The Leeds United Supporters Trust’s developing plan to buy shares in Leeds United comes at a time of relative calm at Elland Road.
Were a stake to fall into their hands next week – which, by LUST’s own admission, it won’t – the organisation would not be buying into a club in genuine crisis. In that respect they have the time and flexibility which Swansea City’s Supporters Trust worked without in 2002.
The YEP revealed last Saturday how LUST are piecing together the money and regulatory paperwork needed to bid for a 10 per cent stake in Leeds. They are attempting to do what their counterparts in Swansea did almost 12 years ago when, with City suffering at the hands of businessman and owner Tony Petty, they joined a local consortium and bought shares: 20 per cent of Swansea for a fee of £200,000.
City were part of England’s old third division back then. At the end of the 2002-03 season they finished 21st, marginally above the Football League breadline, but a decade in bed with the Supporters Trust has been exceptionally kind.
They won promotion in 2005 and again in 2008. A custom-built stadium became their new home. Two years ago they broke into the Premier League and have never looked like falling away. That remarkable timeline holds Swansea up as evidence of the view that the involvement of fans in the management of professional clubs can be advantageous and highly profitable.
“From our point of view supporter involvement is a no-brainer,” says Alan Lewis, the Swansea City Supporters Trust’s media officer. “But it’s right to say that we had a unique set of circumstances which were particularly suited to supporter involvement.
“When we bought shares we were buying them as part of a consortium made up primarily of local businessman so the majority of people involved in that deal were fans of the club, regardless of whether they were members of the Trust. You had fans right across the board.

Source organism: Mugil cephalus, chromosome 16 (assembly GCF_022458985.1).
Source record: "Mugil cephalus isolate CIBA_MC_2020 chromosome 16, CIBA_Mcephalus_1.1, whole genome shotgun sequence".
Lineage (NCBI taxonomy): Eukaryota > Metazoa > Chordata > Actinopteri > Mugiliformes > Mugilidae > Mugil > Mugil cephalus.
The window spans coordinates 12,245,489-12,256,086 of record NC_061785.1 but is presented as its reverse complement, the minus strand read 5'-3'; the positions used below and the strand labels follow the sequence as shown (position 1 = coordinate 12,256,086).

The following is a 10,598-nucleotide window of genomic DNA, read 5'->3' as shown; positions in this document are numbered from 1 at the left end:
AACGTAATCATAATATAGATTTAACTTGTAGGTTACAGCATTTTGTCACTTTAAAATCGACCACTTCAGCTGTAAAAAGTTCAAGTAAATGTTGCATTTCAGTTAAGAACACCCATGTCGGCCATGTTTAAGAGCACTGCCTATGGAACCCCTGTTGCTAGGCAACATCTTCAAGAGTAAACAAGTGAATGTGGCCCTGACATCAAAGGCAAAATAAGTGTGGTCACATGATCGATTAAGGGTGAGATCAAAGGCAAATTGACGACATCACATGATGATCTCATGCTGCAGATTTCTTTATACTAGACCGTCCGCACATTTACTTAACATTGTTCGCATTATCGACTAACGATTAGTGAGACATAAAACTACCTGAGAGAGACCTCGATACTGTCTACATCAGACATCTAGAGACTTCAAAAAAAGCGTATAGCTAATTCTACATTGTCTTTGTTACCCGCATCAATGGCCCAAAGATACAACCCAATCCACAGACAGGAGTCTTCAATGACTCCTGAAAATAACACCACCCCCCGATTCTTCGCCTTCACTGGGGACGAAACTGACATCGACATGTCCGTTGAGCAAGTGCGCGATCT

“Other clubs, other ownership structures, might not be so accommodating. It’s a case of horses for courses and the fact that it worked at Swansea doesn’t mean it would work the same way at Leeds. But for obvious reasons we can see the benefits of fans buying shares.”
LUST would have to pay considerably more for a stake in Leeds than the sum raised by SCST in 2002.
A rough calculation values a 10 per cent share in United at around £2m but LUST have already secured a six-figure sum in pledges and held positive meetings with members of United’s board and Leeds City Council. The next hurdle is to meet the requirements of the Financial Conduct Authority (FCA), one of the bodies responsible for regulating Supporters Trusts.
Swansea’s Supporters Trust are presently the second largest shareholder in the club and they have had a representative on Swansea’s board of directors since their investment in 2002. The first, Leigh Dineen, is now City’s vice-chairman. Current incumbent Huw Cooze has been repeatedly re-elected by the Trust.
“The way we work is that our members elect the Trust’s board and every two years the Trusts’s board elect a representative to be the supporters director at Swansea,” Lewis says.
“Initially we weren’t sure how it would work but essential the Swansea board is a democratic organisation. Huw has an opinion and a vote like every other director and sometimes he’ll be outvoted. Sometimes he’ll be in the majority.
“The Trust don’t tell him how to deal with every tiny issue but on certain matters he’ll come to us with the information and our members decide how he should vote. It’s a mandate and it works.
“We don’t have a magic formula down here. What we have is a football club where most of the directors are fans anyway. So supporter involvement is a way of life, if you like. But it’s a good thing to have someone who is the eyes and ears of a large group of fans on the ground.”
LUST’s chairman, Gary Cooper, told the YEP last week that any bid for shares in Leeds would not necessarily involve a demand for a seat in the boardroom at Elland Road.
“There must be people among our fans who could occupy a position, possibly below board level, which allows some sort of direct feed into the boardroom,” Cooper said. “What we’re aiming to do is involve ourselves in a way which actively helps to make the club stable, sustainable and in-touch.”
Sustainability is also on the minds of City’s Supporters Trust. As orderly as life is at the Liberty Stadium, the ownership structure of major English clubs has been known to change overnight.
“We tend to look at our shareholding as a little bit of an insurance policy,” Lewis says. “If anything drastic happens or anything changes then we’re in a position to affect it.”